Biomimetic Deployable Canopy
- Giulia Fenci
- Neil G. R. Currie
- Laura Civetti
Drawing inspiration from the floral world, the design of a freestanding, biomimetically inspired, deployable canopy is proposed.
Nature inspires the structure in terms of mechanism and shape, allowing for the creation of a lightweight and efficient deployable awning. With the desire of creating a temporary and multifunctional space that could be used as a shelter from the rain or the beating sun, inspiration was found in the biological world, in particular among flowers.
Different species of flowers exist, each one with their own distinguishing characteristics, for example, Venus Flytraps that close around their victims through to flowers that create large attractive blooms such as Allium. After reviewing blooming topologies for numerous species, the blooming of the Morning Glory flower (Ipomea Violacea) presented an advantageous morphology for the creation of the deployable awning as it moves from a tight rod like bud to an open conical based flower.
The observation of fast motion videos showing the blooming of a Morning Glory flower allowed a more precise understanding of the governing movement to be established. Physical and digital models of the deployable structure with three distinct degrees of mechanical freedom were created using Grasshopper, Rhino and Autodesk ROBOT, reproducing the motion synthesized by the flower’s unfolding process.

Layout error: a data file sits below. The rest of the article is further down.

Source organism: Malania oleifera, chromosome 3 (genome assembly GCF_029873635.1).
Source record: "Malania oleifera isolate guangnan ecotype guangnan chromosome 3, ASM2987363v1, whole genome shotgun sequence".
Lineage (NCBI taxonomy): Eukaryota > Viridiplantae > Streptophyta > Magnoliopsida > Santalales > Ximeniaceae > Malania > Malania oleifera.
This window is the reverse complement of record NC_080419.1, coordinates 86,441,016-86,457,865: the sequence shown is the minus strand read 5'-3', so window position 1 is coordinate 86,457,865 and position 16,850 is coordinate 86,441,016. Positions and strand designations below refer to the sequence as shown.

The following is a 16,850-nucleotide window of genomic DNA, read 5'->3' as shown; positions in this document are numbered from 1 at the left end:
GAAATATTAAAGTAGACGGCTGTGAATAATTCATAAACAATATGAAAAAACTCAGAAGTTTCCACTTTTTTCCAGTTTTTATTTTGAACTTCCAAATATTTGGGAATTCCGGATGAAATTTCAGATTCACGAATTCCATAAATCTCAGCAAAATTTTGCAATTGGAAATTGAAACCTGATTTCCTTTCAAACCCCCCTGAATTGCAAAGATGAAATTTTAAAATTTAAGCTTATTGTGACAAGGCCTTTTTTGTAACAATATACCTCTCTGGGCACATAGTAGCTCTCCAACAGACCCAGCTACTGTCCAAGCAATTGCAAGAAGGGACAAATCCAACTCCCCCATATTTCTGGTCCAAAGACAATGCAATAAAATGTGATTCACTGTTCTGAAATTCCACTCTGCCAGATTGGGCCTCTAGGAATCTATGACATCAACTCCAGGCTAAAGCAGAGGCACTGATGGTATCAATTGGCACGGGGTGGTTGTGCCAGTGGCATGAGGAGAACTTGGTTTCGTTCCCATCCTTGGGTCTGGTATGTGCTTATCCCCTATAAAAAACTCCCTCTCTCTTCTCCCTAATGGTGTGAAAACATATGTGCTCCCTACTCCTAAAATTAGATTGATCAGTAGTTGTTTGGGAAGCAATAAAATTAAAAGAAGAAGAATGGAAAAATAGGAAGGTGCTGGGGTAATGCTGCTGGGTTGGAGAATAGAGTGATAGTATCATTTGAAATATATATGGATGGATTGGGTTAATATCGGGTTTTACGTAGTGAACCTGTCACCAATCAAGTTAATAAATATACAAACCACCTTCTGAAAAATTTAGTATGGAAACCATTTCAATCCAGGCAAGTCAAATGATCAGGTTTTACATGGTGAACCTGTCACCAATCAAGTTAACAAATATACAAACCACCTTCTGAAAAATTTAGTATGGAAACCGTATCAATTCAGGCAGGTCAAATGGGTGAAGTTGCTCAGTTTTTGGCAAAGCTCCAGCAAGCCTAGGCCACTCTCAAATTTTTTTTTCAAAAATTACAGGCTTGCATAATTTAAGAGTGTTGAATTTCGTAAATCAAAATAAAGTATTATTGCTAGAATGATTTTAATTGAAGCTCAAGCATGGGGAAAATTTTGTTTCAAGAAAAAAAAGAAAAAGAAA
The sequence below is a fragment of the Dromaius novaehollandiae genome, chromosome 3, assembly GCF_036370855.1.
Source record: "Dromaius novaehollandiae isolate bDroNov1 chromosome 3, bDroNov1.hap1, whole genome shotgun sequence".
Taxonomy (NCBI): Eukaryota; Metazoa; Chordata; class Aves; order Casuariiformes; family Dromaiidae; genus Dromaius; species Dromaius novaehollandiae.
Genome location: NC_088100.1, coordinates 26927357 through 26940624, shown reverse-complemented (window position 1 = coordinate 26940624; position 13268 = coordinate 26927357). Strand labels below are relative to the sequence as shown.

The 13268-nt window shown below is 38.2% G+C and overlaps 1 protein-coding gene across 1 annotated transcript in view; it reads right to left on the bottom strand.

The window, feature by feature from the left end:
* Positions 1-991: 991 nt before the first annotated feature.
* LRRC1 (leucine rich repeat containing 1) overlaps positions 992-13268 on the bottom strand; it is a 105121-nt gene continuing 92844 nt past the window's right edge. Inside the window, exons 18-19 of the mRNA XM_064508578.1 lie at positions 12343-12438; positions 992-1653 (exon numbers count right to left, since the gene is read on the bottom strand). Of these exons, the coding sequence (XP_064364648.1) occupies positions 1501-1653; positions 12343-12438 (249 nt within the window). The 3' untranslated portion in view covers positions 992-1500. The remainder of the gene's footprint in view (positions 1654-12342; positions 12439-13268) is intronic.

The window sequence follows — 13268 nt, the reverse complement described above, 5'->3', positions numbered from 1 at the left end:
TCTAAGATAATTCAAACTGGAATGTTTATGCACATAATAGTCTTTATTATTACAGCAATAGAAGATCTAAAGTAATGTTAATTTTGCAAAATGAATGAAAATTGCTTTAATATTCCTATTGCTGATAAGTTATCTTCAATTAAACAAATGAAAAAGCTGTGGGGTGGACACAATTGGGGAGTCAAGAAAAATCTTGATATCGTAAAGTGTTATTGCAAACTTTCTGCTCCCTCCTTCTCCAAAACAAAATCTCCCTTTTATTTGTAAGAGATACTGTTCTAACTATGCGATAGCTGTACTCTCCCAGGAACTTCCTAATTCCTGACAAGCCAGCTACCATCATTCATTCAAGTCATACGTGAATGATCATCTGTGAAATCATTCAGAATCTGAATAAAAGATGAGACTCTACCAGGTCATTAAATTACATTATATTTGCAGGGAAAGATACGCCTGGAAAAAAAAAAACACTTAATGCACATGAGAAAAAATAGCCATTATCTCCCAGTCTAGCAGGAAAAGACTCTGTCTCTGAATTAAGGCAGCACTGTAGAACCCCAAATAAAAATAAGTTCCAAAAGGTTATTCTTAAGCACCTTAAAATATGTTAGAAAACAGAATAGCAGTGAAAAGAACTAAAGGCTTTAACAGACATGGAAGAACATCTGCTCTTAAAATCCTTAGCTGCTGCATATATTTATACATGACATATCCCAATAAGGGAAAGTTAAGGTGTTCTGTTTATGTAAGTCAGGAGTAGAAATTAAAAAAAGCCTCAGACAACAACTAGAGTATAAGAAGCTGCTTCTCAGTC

The choice of four struts was based on research by Kobayashi, Daimaruya, and Fujita. While the structure could have been designed with a greater number of ribs to help reduce the working stresses, this would come at the cost of hindering the density of packing during the folded state. Furthermore, there need to be enough struts to ensure structural stability, but not too many that would make the structure too bulky in the packed state.
Three degrees of freedom were identified, each one controlled independently. The degrees of freedom are: the rotation of the lower level plate, its elevation along the central mast, and the extension of the higher level pistons.
Through careful control of each degree of freedom the geometry was frozen at specific deployment stages to create a time-stepped analysis based on pseudo-static principles, showing the structure at various stages of deployment. The freezing of the structure allowed a parametric investigation of the most suitable deployment sequence to minimise the deployment forces and associated quantities of steel refining the structure to a minimum, just as nature does.
The flower model can deploy in almost infinite ways, due to its degrees of freedom and how these control and refine the motion of the structure during deployment.
The transformable structure mimics nature’s beauty and elegance behaving just as the flower does, opening from compact to voluminous, but equally it has been made efficient through the application of optimisation techniques to engineer the most favourable deployment sequence to reduce the stresses and forces during deployment.